Saffron A. Kent on Unrequited Love, Strong Characters, and True Love

Saffron A. Kent on Unrequited Love, Strong Characters, and True Love
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Saffron A. Kent is an indie romance writer. She is the author of A War Like Ours, and the soon to be released, The Unrequited, a student-teacher romance.

MW: So one thing most readers don’t know about you is that you have a traditional background in writing, and what’s particularly unique is that you knew you wanted to pursue writing romance while you were in your MFA program. Can you tell us what that was like? How did your professors and fellow students react to your desire to write in genre instead of literary fiction? Did their response ever deter you?

SK: Did they ever deter me? No. Never. I always knew, without a doubt, I’d be writing romance. But yes, there was some awkwardness when they realized I was more inclined toward commercial fiction and romance, no less. Still, I’d say I’m luckier than most people because they were sort of supportive, and never made me feel like my writing was less than worthy just because of the subject matter. They did their very best to teach me the art of storytelling – as much as anyone can teach you that. And I think that’s the most important thing. At the end of the day, we are all storytellers. It doesn’t matter what you write, literary or commercial. It’s your art and it’s unique in its own way.

MW: While your debut novel, A War Like Ours, was a darker romance, The Unrequited, is a classic romance trope. Do you have any all-time favorite student teacher romances? Were there any that helped inspire this novel?

SK: Well, The Unrequited never started as a student teacher romance. I don’t think I ever start with a trope. I’m always more concerned with my characters and themes. In The Unrequited, I wanted to explore the things one-sided love can do to a person. The damage and the desperation it causes. But I was also taking a poetry class at the time, and learning about all these great poets made me feel a little like my main character, Layla, who knows nothing about poetry. That’s where she came from. Then it hit me that my hero, Thomas is going to be one of the poets I was learning about, and I just knew he’d be the professor who would teach Layla that she does have poetry in her.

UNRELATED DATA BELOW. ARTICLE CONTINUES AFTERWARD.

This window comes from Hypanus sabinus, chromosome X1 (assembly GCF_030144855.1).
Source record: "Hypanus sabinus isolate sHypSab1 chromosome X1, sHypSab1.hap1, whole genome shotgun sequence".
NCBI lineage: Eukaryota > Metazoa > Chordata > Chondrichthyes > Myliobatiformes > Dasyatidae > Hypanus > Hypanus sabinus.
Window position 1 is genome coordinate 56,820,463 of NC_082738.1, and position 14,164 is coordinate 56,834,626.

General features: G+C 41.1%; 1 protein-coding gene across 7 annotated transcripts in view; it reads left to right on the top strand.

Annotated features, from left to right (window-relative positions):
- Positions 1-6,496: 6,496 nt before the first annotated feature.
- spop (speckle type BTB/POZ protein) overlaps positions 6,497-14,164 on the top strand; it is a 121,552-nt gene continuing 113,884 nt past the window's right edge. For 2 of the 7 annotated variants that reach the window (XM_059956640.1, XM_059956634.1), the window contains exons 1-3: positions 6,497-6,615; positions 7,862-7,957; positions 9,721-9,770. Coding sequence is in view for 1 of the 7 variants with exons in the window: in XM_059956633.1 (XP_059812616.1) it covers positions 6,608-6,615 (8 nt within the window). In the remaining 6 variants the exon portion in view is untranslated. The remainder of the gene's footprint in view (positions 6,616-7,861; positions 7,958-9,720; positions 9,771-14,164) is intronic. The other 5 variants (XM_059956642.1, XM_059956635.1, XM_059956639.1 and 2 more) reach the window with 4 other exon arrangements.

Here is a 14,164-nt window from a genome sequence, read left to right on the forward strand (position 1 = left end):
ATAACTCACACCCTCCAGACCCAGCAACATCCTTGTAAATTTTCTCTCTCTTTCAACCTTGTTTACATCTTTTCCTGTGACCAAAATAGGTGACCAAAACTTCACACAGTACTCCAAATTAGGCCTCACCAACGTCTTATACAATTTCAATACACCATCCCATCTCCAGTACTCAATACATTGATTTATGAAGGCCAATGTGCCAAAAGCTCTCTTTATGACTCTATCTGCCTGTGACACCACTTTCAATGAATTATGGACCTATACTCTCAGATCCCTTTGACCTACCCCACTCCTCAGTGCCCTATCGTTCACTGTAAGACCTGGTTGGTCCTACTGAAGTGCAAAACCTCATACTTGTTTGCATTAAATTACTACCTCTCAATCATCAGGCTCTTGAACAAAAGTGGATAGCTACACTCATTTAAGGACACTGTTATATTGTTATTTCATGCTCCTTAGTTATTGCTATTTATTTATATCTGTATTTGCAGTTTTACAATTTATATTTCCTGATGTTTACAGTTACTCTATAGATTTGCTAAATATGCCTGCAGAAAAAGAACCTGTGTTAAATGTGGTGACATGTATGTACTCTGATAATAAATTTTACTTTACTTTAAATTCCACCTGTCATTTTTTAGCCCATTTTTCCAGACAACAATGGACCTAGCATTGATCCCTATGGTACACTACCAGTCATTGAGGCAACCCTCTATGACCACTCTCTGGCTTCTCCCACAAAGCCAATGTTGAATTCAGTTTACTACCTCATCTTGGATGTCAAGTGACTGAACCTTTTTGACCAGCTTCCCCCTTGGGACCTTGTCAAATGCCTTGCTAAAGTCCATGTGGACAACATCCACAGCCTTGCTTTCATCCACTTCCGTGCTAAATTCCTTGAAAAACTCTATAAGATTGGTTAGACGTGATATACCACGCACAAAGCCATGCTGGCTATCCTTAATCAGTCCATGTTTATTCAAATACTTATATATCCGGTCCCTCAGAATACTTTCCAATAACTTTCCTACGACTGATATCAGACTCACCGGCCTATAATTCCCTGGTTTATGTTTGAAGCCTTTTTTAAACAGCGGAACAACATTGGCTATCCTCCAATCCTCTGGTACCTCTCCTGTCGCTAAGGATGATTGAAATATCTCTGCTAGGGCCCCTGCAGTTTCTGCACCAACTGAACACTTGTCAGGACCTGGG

My favorite student teacher romance would be Unteachable, by Leah Raeder. Hands down the best student teacher I’ve ever read. The language, the tension, the chemistry, it still gives me tingles.

MW: Do you have muses for Thomas and Layla, either fictional or real?

SK: I’m so bad at muses, it’s not even funny. When I started out, I knew Thomas’ eyes were very similar to Damon’s eyes in Vampire Diaries (Ian Somerhalder). But other than that, Thomas looks nothing like him. I knew Layla would have this wild, curly dark hair, which looked very similar to Mila Kunis’ hair in some of her pictures. I think it’s better for me to not compare looks of my characters to anything in the real world. Oddly, it makes them all the more real and unique to me.

MW: Early readers and bloggers are losing their minds over The Unrequited and the book has generated quite a buzz. What do you think it is about Thomas and Layla’s story that speaks to them?